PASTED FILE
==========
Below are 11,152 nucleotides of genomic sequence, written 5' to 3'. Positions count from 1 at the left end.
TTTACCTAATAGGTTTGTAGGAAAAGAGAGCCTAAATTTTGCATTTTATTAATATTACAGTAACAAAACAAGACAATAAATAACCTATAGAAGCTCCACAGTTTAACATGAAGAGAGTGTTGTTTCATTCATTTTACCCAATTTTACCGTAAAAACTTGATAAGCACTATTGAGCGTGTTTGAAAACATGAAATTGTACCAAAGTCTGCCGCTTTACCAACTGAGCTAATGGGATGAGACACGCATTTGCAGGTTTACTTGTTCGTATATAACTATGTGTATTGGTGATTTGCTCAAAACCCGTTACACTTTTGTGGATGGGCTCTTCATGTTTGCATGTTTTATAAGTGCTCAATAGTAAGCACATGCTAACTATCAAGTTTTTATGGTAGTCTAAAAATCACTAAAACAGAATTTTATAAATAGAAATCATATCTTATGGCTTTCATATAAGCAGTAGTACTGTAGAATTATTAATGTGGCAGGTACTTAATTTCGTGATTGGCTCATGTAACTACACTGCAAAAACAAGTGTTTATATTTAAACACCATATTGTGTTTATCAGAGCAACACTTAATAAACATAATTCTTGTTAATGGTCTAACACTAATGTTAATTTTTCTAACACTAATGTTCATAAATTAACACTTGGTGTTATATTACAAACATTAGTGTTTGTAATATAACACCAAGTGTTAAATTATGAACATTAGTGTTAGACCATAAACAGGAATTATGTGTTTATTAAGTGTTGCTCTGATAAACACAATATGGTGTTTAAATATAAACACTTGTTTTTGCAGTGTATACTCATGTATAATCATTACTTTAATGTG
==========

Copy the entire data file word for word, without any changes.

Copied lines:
Below are 11,152 nucleotides of genomic sequence, written 5' to 3'. Positions count from 1 at the left end.
TTTACCTAATAGGTTTGTAGGAAAAGAGAGCCTAAATTTTGCATTTTATTAATATTACAGTAACAAAACAAGACAATAAATAACCTATAGAAGCTCCACAGTTTAACATGAAGAGAGTGTTGTTTCATTCATTTTACCCAATTTTACCGTAAAAACTTGATAAGCACTATTGAGCGTGTTTGAAAACATGAAATTGTACCAAAGTCTGCCGCTTTACCAACTGAGCTAATGGGATGAGACACGCATTTGCAGGTTTACTTGTTCGTATATAACTATGTGTATTGGTGATTTGCTCAAAACCCGTTACACTTTTGTGGATGGGCTCTTCATGTTTGCATGTTTTATAAGTGCTCAATAGTAAGCACATGCTAACTATCAAGTTTTTATGGTAGTCTAAAAATCACTAAAACAGAATTTTATAAATAGAAATCATATCTTATGGCTTTCATATAAGCAGTAGTACTGTAGAATTATTAATGTGGCAGGTACTTAATTTCGTGATTGGCTCATGTAACTACACTGCAAAAACAAGTGTTTATATTTAAACACCATATTGTGTTTATCAGAGCAACACTTAATAAACATAATTCTTGTTAATGGTCTAACACTAATGTTAATTTTTCTAACACTAATGTTCATAAATTAACACTTGGTGTTATATTACAAACATTAGTGTTTGTAATATAACACCAAGTGTTAAATTATGAACATTAGTGTTAGACCATAAACAGGAATTATGTGTTTATTAAGTGTTGCTCTGATAAACACAATATGGTGTTTAAATATAAACACTTGTTTTTGCAGTGTATACTCATGTATAATCATTACTTTAATGTG